"More service men and women have been killed by alcohol, drugs and suicide than have been killed by the enemy," Glenn Michaels, spokesman for Volunteers of America Northern New England, which established and runs the Huot home, said.
"There are a lot of things these guys carry around with them every day.
"People need to hear these stories," he
"People need to understand, because I don't think we do.
We hear about veterans and homeless veterans, but we don't understand what goes into that."
said much of the Huot home's day-to-day operational funding - adding up to about $160,000 per year - is provided by the U.S. Department of Veterans Affairs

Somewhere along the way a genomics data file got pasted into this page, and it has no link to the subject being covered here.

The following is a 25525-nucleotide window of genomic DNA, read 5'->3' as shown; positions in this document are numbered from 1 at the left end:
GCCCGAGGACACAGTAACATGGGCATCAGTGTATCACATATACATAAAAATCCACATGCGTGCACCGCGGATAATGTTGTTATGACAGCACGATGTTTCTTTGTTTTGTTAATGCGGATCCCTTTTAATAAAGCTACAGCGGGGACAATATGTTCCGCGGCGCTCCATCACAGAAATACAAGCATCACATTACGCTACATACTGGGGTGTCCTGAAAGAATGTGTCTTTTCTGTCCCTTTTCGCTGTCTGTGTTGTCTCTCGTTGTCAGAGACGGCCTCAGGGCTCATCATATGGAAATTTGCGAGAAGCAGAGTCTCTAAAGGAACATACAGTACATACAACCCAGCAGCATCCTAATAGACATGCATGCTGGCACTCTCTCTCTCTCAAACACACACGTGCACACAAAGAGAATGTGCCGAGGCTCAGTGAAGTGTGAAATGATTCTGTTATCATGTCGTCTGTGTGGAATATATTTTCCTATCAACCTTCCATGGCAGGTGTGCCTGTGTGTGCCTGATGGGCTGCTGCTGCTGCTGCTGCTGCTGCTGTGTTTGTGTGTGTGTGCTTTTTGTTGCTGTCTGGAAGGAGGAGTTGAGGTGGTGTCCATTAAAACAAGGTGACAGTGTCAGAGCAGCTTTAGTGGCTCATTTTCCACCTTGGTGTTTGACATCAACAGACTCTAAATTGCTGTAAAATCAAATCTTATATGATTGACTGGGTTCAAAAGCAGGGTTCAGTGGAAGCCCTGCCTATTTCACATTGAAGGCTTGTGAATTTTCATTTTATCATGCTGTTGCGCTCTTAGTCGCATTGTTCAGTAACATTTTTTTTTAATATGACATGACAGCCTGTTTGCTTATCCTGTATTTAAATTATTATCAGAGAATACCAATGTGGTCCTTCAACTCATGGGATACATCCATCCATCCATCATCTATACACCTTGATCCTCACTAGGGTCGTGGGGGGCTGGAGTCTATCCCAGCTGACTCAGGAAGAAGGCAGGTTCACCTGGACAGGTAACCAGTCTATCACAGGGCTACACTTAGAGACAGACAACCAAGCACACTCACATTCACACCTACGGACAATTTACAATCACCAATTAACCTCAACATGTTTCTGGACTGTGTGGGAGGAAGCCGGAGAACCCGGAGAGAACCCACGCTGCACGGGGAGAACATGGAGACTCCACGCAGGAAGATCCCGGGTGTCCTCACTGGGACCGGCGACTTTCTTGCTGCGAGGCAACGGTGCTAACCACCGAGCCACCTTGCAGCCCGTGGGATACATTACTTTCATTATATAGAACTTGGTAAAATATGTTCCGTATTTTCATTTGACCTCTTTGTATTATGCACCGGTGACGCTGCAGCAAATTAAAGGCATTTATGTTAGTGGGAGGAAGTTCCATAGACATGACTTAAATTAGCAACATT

, while donations and grants are sought for clothes, food, furniture and recreational equipment.
The cost to establish the center was about $1.5 million, with $1.2 million coming from the VA, MaineHousing and the U.S. Department of Housing and Urban Development, and the remaining $300,000 coming in the form of a last-moment loan from Saco & Biddeford Savings Institute that Michaels said saved the project when it appeared organizers had come up short.